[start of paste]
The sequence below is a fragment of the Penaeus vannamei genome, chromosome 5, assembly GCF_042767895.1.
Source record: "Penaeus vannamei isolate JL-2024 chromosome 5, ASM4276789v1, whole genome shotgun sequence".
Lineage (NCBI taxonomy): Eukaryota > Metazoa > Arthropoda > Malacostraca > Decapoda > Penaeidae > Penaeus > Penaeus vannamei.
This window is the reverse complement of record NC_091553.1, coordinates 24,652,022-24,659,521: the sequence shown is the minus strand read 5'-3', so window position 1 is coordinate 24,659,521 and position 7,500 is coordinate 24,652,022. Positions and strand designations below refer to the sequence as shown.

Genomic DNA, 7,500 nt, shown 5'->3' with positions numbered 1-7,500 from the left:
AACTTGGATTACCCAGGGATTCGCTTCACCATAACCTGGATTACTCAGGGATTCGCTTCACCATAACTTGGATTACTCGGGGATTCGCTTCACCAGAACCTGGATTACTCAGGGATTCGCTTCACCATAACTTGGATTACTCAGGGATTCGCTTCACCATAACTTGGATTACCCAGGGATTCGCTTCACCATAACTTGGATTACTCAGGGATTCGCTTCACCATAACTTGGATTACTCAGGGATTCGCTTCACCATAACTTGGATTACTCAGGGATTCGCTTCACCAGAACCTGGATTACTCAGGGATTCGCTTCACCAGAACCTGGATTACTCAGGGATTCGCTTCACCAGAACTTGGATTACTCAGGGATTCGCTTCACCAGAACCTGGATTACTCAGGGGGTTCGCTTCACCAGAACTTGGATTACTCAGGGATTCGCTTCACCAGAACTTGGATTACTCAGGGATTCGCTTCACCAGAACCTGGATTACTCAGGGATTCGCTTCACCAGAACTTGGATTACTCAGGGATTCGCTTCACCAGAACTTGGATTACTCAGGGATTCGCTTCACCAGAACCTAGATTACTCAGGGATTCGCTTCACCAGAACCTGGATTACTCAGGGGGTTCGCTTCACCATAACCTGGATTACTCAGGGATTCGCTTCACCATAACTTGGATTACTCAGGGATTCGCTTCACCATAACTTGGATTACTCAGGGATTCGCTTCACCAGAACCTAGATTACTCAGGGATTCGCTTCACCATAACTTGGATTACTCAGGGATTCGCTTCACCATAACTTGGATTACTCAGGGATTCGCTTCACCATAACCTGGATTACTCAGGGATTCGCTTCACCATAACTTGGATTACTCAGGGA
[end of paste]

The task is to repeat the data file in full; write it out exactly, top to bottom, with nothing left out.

The sequence below is a fragment of the Penaeus vannamei genome, chromosome 5, assembly GCF_042767895.1.
Source record: "Penaeus vannamei isolate JL-2024 chromosome 5, ASM4276789v1, whole genome shotgun sequence".
Lineage (NCBI taxonomy): Eukaryota > Metazoa > Arthropoda > Malacostraca > Decapoda > Penaeidae > Penaeus > Penaeus vannamei.
This window is the reverse complement of record NC_091553.1, coordinates 24,652,022-24,659,521: the sequence shown is the minus strand read 5'-3', so window position 1 is coordinate 24,659,521 and position 7,500 is coordinate 24,652,022. Positions and strand designations below refer to the sequence as shown.

Genomic DNA, 7,500 nt, shown 5'->3' with positions numbered 1-7,500 from the left:
AACTTGGATTACCCAGGGATTCGCTTCACCATAACCTGGATTACTCAGGGATTCGCTTCACCATAACTTGGATTACTCGGGGATTCGCTTCACCAGAACCTGGATTACTCAGGGATTCGCTTCACCATAACTTGGATTACTCAGGGATTCGCTTCACCATAACTTGGATTACCCAGGGATTCGCTTCACCATAACTTGGATTACTCAGGGATTCGCTTCACCATAACTTGGATTACTCAGGGATTCGCTTCACCATAACTTGGATTACTCAGGGATTCGCTTCACCAGAACCTGGATTACTCAGGGATTCGCTTCACCAGAACCTGGATTACTCAGGGATTCGCTTCACCAGAACTTGGATTACTCAGGGATTCGCTTCACCAGAACCTGGATTACTCAGGGGGTTCGCTTCACCAGAACTTGGATTACTCAGGGATTCGCTTCACCAGAACTTGGATTACTCAGGGATTCGCTTCACCAGAACCTGGATTACTCAGGGATTCGCTTCACCAGAACTTGGATTACTCAGGGATTCGCTTCACCAGAACTTGGATTACTCAGGGATTCGCTTCACCAGAACCTAGATTACTCAGGGATTCGCTTCACCAGAACCTGGATTACTCAGGGGGTTCGCTTCACCATAACCTGGATTACTCAGGGATTCGCTTCACCATAACTTGGATTACTCAGGGATTCGCTTCACCATAACTTGGATTACTCAGGGATTCGCTTCACCAGAACCTAGATTACTCAGGGATTCGCTTCACCATAACTTGGATTACTCAGGGATTCGCTTCACCATAACTTGGATTACTCAGGGATTCGCTTCACCATAACCTGGATTACTCAGGGATTCGCTTCACCATAACTTGGATTACTCAGGGA